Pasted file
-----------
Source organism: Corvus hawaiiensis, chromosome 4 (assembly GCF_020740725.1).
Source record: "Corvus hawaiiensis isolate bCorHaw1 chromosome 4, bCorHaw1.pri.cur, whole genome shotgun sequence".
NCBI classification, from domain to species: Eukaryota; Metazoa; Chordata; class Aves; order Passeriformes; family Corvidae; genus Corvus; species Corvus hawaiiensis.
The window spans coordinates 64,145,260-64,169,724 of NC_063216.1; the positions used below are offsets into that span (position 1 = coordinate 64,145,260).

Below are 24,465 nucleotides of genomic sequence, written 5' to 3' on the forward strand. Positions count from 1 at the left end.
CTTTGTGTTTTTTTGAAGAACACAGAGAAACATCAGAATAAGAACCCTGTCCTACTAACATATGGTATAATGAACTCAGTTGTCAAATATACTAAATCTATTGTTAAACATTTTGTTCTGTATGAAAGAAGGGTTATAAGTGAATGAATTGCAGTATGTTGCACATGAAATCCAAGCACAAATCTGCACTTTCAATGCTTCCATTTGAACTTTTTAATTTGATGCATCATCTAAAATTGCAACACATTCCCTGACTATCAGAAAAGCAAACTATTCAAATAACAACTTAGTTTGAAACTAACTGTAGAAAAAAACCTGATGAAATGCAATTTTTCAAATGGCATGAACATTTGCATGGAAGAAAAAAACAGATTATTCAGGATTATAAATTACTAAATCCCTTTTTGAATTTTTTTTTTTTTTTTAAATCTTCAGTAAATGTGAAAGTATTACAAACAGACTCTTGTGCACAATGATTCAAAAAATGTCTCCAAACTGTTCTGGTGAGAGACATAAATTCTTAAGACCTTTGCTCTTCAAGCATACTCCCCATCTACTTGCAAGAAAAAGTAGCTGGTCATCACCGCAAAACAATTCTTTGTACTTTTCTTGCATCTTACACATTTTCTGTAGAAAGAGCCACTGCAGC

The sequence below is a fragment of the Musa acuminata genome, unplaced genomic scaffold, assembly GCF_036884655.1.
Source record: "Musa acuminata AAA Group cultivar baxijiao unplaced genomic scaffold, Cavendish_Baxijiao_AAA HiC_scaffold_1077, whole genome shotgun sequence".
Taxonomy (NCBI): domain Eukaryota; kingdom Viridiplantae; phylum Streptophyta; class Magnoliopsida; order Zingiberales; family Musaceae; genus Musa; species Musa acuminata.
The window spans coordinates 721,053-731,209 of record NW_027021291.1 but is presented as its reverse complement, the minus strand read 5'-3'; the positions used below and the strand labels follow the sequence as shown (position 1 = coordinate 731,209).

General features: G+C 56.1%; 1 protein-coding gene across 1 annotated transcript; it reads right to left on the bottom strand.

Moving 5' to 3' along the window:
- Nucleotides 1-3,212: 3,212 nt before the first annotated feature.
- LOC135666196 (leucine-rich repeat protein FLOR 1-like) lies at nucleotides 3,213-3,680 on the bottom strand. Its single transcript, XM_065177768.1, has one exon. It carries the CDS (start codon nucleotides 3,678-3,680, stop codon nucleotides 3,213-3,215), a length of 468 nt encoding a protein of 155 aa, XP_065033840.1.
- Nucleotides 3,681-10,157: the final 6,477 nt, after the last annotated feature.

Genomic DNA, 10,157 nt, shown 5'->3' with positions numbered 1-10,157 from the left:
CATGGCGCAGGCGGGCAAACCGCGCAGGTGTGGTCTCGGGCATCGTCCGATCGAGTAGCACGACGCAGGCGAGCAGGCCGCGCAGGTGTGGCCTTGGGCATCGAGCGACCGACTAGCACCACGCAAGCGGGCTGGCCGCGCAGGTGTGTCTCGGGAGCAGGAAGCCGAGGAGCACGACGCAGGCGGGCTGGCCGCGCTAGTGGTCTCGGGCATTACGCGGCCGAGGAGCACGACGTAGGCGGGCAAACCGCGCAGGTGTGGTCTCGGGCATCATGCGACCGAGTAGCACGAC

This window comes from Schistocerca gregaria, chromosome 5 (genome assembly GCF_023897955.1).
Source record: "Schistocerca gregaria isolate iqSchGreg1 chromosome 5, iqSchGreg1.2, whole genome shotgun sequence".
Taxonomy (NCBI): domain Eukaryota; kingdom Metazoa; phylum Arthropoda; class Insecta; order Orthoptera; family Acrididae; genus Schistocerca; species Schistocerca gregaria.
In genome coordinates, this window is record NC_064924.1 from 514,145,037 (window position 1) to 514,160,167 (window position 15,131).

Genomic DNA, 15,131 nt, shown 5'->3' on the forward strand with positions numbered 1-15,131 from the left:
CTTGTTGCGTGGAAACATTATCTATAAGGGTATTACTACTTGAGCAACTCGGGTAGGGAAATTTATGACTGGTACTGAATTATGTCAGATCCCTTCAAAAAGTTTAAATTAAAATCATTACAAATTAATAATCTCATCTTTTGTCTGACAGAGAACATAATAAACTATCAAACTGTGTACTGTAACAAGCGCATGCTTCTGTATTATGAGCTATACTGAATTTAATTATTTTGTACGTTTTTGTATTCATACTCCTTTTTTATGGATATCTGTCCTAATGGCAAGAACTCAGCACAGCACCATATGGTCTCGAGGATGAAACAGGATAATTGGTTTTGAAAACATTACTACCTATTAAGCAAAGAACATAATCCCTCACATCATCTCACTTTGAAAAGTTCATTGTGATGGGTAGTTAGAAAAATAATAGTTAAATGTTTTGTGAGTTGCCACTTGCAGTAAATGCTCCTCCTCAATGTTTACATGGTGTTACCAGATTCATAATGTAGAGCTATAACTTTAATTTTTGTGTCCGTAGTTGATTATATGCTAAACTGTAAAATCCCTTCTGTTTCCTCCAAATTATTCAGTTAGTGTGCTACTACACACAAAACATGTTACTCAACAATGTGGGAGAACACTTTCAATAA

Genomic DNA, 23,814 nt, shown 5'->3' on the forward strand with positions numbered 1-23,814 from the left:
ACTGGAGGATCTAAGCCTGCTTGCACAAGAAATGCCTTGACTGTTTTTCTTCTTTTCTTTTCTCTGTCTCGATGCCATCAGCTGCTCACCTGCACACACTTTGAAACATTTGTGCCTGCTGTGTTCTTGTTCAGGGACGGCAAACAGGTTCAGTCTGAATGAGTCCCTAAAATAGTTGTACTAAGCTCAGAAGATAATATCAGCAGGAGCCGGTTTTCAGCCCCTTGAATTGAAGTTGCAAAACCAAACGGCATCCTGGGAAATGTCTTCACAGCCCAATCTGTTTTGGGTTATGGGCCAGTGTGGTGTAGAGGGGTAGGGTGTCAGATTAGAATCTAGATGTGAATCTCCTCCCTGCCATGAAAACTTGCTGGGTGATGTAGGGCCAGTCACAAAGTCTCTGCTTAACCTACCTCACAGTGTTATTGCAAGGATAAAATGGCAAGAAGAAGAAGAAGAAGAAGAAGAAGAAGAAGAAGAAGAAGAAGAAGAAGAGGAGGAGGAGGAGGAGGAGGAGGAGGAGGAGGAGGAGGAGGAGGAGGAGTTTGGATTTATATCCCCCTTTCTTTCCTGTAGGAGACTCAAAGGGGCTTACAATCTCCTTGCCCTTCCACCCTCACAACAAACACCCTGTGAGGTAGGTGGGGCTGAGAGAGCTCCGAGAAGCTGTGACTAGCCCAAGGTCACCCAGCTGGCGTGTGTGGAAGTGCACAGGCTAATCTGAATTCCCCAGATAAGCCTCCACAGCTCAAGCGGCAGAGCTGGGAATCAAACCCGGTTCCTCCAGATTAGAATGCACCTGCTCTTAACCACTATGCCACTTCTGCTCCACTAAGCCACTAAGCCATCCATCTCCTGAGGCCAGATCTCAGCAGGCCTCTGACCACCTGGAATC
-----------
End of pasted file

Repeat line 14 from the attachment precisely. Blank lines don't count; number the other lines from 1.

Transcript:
- LOC135666196 (leucine-rich repeat protein FLOR 1-like) lies at nucleotides 3,213-3,680 on the bottom strand. Its single transcript, XM_065177768.1, has one exon. It carries the CDS (start codon nucleotides 3,678-3,680, stop codon nucleotides 3,213-3,215), a length of 468 nt encoding a protein of 155 aa, XP_065033840.1.